There is a sense of both scholarly and political purpose to Schorr’s final plea for a renewed emphasis on legal historical research and to using historical knowledge thus generated as an argument in legal and (thus) political debates. Three issues, he argues, are at stake: First, deepening historical knowledge is necessary and useful to better understand current environmental law. At first sight, his argument about making history relevant seems very convincing. Many political claims, such as the supposed superiority of private (vs. state) regulation, could be put to a test, with the historical record acting as a referee. However, such a view treats history as an ancillary force whose main purpose is to provide empirical evidence to back certain arguments in theoretical and political discussions. Many self-respecting environmental and legal historians would frown upon ascribing history such a role. They would also highlight methodological issues – such as anachronistically applying a clear binary distinction of public vs. private rule-making to pre-modern times, or point to contextual factors that make a comparison across time highly problematic.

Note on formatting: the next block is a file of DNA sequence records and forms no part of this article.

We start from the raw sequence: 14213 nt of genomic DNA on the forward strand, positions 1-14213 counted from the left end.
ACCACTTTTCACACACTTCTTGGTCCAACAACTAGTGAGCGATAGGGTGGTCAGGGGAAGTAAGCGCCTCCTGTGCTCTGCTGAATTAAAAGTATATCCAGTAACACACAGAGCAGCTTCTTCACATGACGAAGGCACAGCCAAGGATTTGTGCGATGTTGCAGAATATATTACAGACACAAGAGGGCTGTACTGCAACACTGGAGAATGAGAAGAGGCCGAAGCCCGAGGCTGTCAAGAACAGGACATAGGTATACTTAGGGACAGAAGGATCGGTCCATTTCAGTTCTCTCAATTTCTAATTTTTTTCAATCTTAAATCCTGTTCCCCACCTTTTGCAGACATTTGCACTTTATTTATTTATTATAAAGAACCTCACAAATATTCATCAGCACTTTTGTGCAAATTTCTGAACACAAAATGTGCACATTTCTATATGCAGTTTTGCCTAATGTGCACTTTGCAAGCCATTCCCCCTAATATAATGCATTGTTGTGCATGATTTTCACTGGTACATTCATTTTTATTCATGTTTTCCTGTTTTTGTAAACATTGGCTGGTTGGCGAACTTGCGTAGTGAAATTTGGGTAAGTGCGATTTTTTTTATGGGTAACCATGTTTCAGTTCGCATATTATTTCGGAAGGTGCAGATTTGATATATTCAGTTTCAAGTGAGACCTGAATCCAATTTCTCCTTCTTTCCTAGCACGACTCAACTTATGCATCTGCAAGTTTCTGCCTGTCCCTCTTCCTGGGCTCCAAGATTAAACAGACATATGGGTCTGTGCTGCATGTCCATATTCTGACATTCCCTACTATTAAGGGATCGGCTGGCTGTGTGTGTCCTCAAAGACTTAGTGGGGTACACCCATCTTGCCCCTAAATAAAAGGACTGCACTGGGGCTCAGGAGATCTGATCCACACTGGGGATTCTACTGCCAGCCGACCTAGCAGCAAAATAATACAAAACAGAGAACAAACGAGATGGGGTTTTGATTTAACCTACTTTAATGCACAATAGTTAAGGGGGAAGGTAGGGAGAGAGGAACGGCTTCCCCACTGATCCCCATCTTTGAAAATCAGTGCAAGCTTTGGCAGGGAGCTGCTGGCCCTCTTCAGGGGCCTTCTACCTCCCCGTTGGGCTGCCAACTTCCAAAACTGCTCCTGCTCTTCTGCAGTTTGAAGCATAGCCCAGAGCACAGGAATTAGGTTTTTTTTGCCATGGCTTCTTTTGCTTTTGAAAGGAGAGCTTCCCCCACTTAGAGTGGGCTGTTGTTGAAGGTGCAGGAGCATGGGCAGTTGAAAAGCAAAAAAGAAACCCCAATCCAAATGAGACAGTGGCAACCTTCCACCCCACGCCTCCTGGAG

Second, Schorr argues that environmental law is special because it explores issues beyond human action, with nature acting as an independent force to take into account. His implicit critique of an overly constructivist understanding of law as a social construction is well taken. Indeed, laws were often made in a context in which certain forces of nature had to be reckoned with, such as floods or siltation. Global environmental history, however, has demonstrated that subsequently such laws were frequently transferred to other places. In such instances, rules from the imperial centre simply ignored the local forces of nature at the periphery, and more often than not lead to problematic environmental consequences. Hence, such insights alert us to the fact that law’s indifference to nature comes at a high price.